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Tim Gillespie

Tim Gillespie

Old Stories

For many decades, poems have been leaking from Tim Gillespie’s brainpan, leaving marks along the roads of his wanderings.

In fifth grade, he was moved by no assignment to write a rhyming poem on the occasion of his younger brother’s birth. He showed it to his teacher in his hometown. Without telling him, the teacher submitted it to a contest at the Los Angeles County fair. Some weeks later, his family found the poem thumb-tacked with scores of others on a display board at the back end of a vast animal husbandry hall filled with roosters, pigeons, goats, and rabbits. Few people were back there to see the blue ribbon, but amid the bleats and clucks in the heart of the L.A. megalopolis, he found some of the essentials of his poetry: serendipity, juxtaposition, the music of sound, and the glory of an art that no one performs or publishes for wide acclaim or money, only for love.

At the age of 18, the author left Southern California in an old station wagon to attend Stanford University, where he majored in English, helping pay his way with jobs as a warehouseman, parts truck driver, and merchant seaman. He married Jan Giske right out of college, then took a job as an aide at an inner-city elementary school in Oakland, California, to fulfill his two-year alternative service obligation as a conscientious objector to the Vietnam War. Though he originally thought he would pursue journalism, that experience hooked him on a teaching life.

Moving with his wife to Portland, Oregon, the author got his teaching credential and began an almost-forty-year public school career, mostly teaching high school English. He has been President of the Oregon Council of Teachers of English, a founding co-director of the Oregon Writing Project at Lewis & Clark College, and one of the original founders of the annual Oregon Writing Festival for student writers, a statewide extravaganza that for over 30 years has attracted almost a thousand young writers annually to participate in a day of workshops and readings. A winner of a National High School English Teacher of Excellence Award from the National Council of Teachers of English, he wrote regularly about his experiences during his years in the classroom. Nearly 100 of his essays, articles, and chalkdust poems have appeared in national educational publications and books, and he is the author of his own thick book for teachers, Doing Literary Criticism, published by Stenhouse Press.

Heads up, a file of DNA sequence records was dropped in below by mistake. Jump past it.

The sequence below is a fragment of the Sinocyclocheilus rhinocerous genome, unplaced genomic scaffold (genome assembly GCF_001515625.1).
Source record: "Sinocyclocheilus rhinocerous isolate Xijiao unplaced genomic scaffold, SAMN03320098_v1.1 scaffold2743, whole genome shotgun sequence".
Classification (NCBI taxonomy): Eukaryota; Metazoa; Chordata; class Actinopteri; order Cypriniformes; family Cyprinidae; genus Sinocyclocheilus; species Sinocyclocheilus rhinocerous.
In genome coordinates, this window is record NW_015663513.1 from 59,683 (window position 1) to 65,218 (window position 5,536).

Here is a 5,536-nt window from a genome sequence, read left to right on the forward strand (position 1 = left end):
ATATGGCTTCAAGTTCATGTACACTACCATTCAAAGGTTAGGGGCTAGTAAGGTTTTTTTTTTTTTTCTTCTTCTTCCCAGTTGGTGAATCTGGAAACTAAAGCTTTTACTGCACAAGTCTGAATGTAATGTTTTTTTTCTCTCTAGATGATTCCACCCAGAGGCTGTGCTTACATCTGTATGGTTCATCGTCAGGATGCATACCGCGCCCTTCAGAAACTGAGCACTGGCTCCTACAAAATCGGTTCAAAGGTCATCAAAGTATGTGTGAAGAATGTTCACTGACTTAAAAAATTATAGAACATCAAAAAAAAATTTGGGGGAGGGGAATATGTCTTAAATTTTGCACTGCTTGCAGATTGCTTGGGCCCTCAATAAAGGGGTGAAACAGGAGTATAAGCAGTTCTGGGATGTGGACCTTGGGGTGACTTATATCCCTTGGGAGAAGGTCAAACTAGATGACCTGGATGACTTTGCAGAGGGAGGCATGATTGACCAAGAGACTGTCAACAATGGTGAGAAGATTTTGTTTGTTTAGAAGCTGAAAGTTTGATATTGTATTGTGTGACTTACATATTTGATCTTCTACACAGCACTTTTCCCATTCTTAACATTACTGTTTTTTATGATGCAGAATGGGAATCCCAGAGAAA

At the same time, he and his wife raised two sons and now have two much-loved daughters-in-law and a collection of terrific grandchildren. An avid reader, walker, hiker, and traveler (often to his wife’s ancestral homeland of Norway), he played harmonica and wrote lyrics for many years for the late, slightly-lamented blues-rock band Big Blind.

Through all these adventures and activities, the author found poems adding sense, wonder, and music to life.

Old Stories Some Not True and other poems   $16.00

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Read a review of Old Stories Some Not True by the Bookmonger, Barbara Lloyd McMichael.

Poem from Old Stories Some Not True and other poems

Lit Teacher

Day after day I’m up there pitching tales
they read or don’t, ignore or embrace
like hopefuls at the eighth grade dance.
Some drop anchors, some set sails.

One girl says she finds herself on the page
of a dusty play about kings and ghosts.
One boy protests. He says, “These are just
made-up people for pretending on a stage.”

She clears her throat, has more to quietly say:
“No, I love that nunnery girl. She knows my story.
She’s real, alone. She speaks, but then she’s sorry.”
The boy just snorts. The girl is brave but looks away,

because the saying of her love is a lonely thing.
                        with apologies for poaching
                        from William Stafford’s “Lit Instructor”